U.S. Fish & Wildlife Service logo A Unit of the National Wildlife Refuge System
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James Campbell
National Wildlife Refuge


66-590 Kamehameha Hwy
Haleiwa, HI   
E-mail: Dave_Ellis@fws.gov
Phone Number: 808-637-6330
Visit the Refuge's Web Site:
http://www.fws.gov/refuge/james_campbell/
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  Wildlife Observation and Photography
Continued . . .

Visitors take a leisurely walk to a covered kiosk overlooking several ponds. They are thrilled to see four endangered waterbirds, usually in a matter of minutes, as well as observe a number of other migratory waterbirds.

Ae'o or Hawaiian stilts are the noisiest birds on the refuge, but are most notable for their long pink legs that enable tehm to feed in shallow waters and muddy flats. Stilts are protective of their young. However, instead of feeding them, adults lead young to food. Chicks learn to feed by watching their parents.

The long-toed feet of the 'alae' ula or Hawaiian moorhen enalbe it to seemingly "walk on water" across lily pads to escape predators like the mongoose an rat. The raucus eyes of the moorhen are often the only clues to its presence since it prefers dense cover in wetlands. The colorful red, yellow, orange, and black downy chicks are cared for and fed by both parents. Because of their secretiveness, the number of moorhen is difficult to determine.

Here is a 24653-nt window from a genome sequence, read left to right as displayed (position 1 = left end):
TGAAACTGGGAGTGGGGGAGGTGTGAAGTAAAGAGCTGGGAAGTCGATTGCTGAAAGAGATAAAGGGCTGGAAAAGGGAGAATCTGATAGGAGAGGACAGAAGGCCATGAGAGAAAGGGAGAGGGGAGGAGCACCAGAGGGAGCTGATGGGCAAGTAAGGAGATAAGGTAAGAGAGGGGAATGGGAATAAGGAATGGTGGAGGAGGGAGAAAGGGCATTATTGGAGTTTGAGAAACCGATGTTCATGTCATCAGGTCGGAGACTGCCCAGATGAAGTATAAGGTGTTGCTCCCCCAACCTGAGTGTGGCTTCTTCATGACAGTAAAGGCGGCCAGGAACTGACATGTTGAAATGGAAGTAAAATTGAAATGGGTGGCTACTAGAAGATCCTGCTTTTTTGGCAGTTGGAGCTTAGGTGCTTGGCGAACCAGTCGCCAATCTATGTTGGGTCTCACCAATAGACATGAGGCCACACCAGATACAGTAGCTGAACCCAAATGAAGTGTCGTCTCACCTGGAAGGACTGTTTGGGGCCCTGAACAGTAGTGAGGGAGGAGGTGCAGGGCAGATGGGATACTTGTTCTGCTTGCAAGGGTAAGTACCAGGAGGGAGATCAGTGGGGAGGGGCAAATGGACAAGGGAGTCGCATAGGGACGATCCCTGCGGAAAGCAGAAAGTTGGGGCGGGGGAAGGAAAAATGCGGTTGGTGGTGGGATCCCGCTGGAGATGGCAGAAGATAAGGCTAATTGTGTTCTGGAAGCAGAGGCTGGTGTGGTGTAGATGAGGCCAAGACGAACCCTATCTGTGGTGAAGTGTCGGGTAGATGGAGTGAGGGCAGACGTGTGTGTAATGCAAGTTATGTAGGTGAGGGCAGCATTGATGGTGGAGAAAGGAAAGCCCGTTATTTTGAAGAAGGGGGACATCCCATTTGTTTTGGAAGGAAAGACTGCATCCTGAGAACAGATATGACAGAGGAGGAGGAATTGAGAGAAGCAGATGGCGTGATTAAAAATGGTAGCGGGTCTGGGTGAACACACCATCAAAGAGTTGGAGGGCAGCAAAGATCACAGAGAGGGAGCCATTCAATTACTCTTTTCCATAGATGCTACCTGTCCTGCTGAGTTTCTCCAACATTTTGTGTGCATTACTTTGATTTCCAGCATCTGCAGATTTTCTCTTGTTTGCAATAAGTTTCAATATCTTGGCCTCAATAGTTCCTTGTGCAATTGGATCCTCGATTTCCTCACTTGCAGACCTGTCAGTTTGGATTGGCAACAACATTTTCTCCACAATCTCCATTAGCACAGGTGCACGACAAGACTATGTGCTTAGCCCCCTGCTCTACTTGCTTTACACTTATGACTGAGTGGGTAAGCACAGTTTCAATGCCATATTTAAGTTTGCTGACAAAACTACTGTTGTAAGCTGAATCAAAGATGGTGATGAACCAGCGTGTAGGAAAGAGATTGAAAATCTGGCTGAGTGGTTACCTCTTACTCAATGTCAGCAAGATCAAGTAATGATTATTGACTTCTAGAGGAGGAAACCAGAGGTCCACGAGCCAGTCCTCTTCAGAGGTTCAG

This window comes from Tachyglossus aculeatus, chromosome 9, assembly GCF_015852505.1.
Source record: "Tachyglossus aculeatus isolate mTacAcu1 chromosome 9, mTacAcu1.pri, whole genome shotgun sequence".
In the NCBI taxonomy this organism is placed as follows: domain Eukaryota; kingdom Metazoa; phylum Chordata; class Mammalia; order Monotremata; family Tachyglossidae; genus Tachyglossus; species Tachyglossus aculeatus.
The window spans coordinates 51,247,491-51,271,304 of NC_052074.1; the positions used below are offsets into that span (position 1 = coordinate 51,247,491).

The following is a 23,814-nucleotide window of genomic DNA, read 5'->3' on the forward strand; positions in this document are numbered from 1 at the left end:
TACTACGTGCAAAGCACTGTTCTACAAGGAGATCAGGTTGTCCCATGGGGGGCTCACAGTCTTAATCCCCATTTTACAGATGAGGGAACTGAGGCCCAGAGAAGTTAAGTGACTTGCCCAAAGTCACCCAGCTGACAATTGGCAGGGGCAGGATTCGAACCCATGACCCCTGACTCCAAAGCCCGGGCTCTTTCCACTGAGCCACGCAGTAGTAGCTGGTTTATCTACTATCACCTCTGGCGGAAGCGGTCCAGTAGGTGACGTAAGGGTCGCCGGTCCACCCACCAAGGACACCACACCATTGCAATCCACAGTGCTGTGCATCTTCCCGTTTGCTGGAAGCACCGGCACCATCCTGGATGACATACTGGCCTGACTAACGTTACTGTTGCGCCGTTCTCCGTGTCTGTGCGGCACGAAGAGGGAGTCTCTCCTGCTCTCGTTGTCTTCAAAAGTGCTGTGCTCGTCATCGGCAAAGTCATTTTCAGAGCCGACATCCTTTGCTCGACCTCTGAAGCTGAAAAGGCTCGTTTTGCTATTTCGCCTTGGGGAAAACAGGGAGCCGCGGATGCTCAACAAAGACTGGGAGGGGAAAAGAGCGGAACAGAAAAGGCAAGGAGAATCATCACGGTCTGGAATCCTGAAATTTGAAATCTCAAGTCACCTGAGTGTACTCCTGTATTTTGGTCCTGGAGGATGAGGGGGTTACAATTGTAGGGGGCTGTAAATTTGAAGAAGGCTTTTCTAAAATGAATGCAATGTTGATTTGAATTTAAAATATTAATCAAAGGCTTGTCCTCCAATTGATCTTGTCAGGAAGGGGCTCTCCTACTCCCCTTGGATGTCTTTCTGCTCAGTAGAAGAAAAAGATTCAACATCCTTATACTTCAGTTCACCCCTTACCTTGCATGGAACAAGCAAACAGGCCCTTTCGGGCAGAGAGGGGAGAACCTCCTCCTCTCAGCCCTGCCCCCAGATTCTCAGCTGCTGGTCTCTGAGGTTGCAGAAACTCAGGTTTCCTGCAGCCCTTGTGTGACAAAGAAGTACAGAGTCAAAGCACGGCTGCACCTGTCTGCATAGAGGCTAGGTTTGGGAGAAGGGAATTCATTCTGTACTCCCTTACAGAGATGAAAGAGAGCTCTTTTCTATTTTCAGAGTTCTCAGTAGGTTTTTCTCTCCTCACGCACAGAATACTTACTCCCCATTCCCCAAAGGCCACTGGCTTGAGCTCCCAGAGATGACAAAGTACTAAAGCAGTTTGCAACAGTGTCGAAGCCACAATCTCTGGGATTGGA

The 'alae ko'oke'o or Hawaiian coot is thought to have originated from migrant coots of North America that remained as residents of the island. Coots nest throughout the year in Hawaii, building large nests from plants, usually cattail and bulrush,

The koloa maoli or Hawaiian duck is closely related to the North American mallard, but differs in many characteristics. Koloa are usually small (teal-sized), and both male and female are mottled brown. Unfortunately, introduced mallards and native koloa have been interbreeding on Oahu. You may note mallard coloraton on some of the koloa at Oahu wetland refuges. Hybredization is presently threatenening the existence of the species on Oahu and Maui.

Bristle-thighed curlews have thrilled bird watchers at James Campbell Refuge, especially those who have tramped many miles in Alaska to add this bird to their life list.

When not nesting in Alaska, wandering tattlers are generally seen along rocky shorelines. However, they find the mudflats of James Campbell and Pearl Harbor refuges a perfect place to feed and rest in preparation for their long trip back north.

 
 
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